Posts Tagged ‘different types of spondylitis’
Arthritis is a disease that causes pain and loss of movement of the joints. Joint pain is referred to as arthralgia. Arthritis is the leading cause of disability in people over the age of 55. The causes of arthritis depend on the form of arthritis. Causes include injury (leading to osteoarthritis), abnormal metabolism (such as gout and pseudogout), inheritance, infections, and for unclear reasons (such as rheumatoid arthritis and systemic lupus erythematosus). There are many forms of arthritis .There are about 200 different kinds of arthritis. The most common type is osteoarthritis (or degenerative arthritis), where the cartilage that protects the bones gets worn away. This makes joints stiff, painful and creaky. About 5 million people in the UK have osteoarthritis. OA is a chronic degenerative arthropathy that frequently leads to chronic pain and disability. With the aging of our population, this condition is becoming increasing prevalent and its treatment increasingly financially burdensome. Using radiographic criteria, the distal and proximal interphalangeal joints of the hand have been identified as the joints most commonly affected by OA, but they are the least likely to be symptomatic. Age is the most consistently identified risk factor for OA, regardless of the joint being studied. Prevalence rates for both radiographic OA and, to a lesser extent, symptomatic OA rise steeply after age 50 in men and age 40 in women. Occupation-related repetitive injury and physical trauma contribute to the development of secondary (non-idiopathic) OA, sometimes occurring in joints that are not affected by primary (idiopathic) OA, such as the metacarpophalangeal joints, wrists and ankles.
Rheumatoid arthritis (RA) is traditionally considered a chronic, inflammatory autoimmune disorder. Rheumatoid arthritis occurs when the body’s defence mechanisms go into action when there’s no threat and start attacking the joints and sometimes other parts of the body. RA affects 2.1 million Americans, or about 1% of the adult population in the United States. This disease is 2 to 3 times more common in women than in men, and generally affects people between the ages of 20 and 50. However, young children can develop a form of RA called juvenile rheumatoid arthritis. Two of the 100 types of arthritis are rheumatoid arthritis and lupus. There are specific symptoms, distinguishing characteristics, as well as overlapping symptoms associated with rheumatoid arthritis and lupus. Rheumatoid arthritis is an additive polyarthritis, with the sequential addition of involved joints, in contrast to the migratory or evanescent arthritis of systemic lupus erythematosus or the episodic arthritis of gout. Occasionally, patients experience an explosive polyarticular onset occurring over 24 to 48 hours. Morning stiffness, persisting more than one hour but often lasting several hours, may be a feature of any inflammatory arthritis but is especially characteristic of rheumatoid arthritis. Its duration is a useful gauge of the inflammatory activity of the disease.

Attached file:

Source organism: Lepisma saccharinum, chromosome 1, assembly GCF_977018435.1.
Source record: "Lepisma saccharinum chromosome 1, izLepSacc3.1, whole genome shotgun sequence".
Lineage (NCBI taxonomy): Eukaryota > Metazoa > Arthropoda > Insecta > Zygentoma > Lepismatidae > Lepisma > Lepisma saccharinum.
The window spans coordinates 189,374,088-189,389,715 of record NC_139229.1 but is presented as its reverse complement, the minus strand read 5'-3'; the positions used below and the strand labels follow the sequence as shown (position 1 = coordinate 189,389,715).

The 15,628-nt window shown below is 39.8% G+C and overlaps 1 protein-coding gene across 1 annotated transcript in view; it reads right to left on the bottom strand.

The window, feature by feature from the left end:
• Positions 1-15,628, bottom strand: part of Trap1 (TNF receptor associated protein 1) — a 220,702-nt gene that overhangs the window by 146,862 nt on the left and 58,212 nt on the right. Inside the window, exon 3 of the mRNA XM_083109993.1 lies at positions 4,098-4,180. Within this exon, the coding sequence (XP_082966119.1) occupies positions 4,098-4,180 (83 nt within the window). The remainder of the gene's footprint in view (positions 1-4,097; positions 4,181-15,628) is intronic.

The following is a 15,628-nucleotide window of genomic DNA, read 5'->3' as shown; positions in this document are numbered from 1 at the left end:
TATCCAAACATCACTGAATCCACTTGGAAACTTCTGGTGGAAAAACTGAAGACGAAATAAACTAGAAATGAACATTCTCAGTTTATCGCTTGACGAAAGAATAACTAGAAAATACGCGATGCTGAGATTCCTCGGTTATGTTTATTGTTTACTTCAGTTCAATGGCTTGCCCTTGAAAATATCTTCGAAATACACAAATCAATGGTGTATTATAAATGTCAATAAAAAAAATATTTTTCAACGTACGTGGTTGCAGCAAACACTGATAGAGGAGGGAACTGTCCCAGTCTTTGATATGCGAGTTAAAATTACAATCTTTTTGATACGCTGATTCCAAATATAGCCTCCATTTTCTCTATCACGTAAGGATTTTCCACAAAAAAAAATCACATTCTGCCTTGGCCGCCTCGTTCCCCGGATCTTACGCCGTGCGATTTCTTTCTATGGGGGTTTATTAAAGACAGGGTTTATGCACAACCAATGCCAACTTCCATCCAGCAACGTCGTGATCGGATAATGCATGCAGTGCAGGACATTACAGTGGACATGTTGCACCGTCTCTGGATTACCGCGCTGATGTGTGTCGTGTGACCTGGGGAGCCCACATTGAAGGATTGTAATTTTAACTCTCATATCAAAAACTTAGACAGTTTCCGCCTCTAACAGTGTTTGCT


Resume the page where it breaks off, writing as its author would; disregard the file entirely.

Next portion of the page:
Psoriatic arthritis is related to the skin condition psoriasis. It occurs more commonly in patients with tissue type HLA-B27. There are five clinical patterns of psoriatic arthritis. First is Asymmetrical mono- and oligoarticular arthritis (30-50% of cases) is the most common presentation of psoriatic arthritis. Second is symmetrical polyarticular arthritis (30-50% of cases) is ultimately the most common form of psoriatic arthritis. Third is distal interphalangeal (DIP) joint involvement (25% of cases) is nearly always associated with nail manifestationsm. Fourth is Arthritis mutilans is affects less than 5% of patients and is a severe, deforming and destructive arthritis. This condition can progress over months or years causing severe joint damage. Fifth is Axial arthritis (30-35% of cases) may be different in character from ankylosing spondylitis, the prototypical HLA-B27-associated spondyloarthropathy. It may present as sacro-iliitis, which may be asymmetrical and asymptomatic, or spondylitis, which may occur without sacro-iliitis and may affect any level of the spine in “skip” fashion. Genetic factors appear to play an important role. There is a 70% concordance for psoriasis in monozygotic twins. There is a 50-fold increased risk of developing psoriatic arthritis in first-degree relatives of patients with the disease. Environmental factors have been implicated. Streptococcal infection can precipitate the development of guttate psoriasis. HIV infection can present with both psoriasis and psoriatic arthritis, as well as worsen existing disease.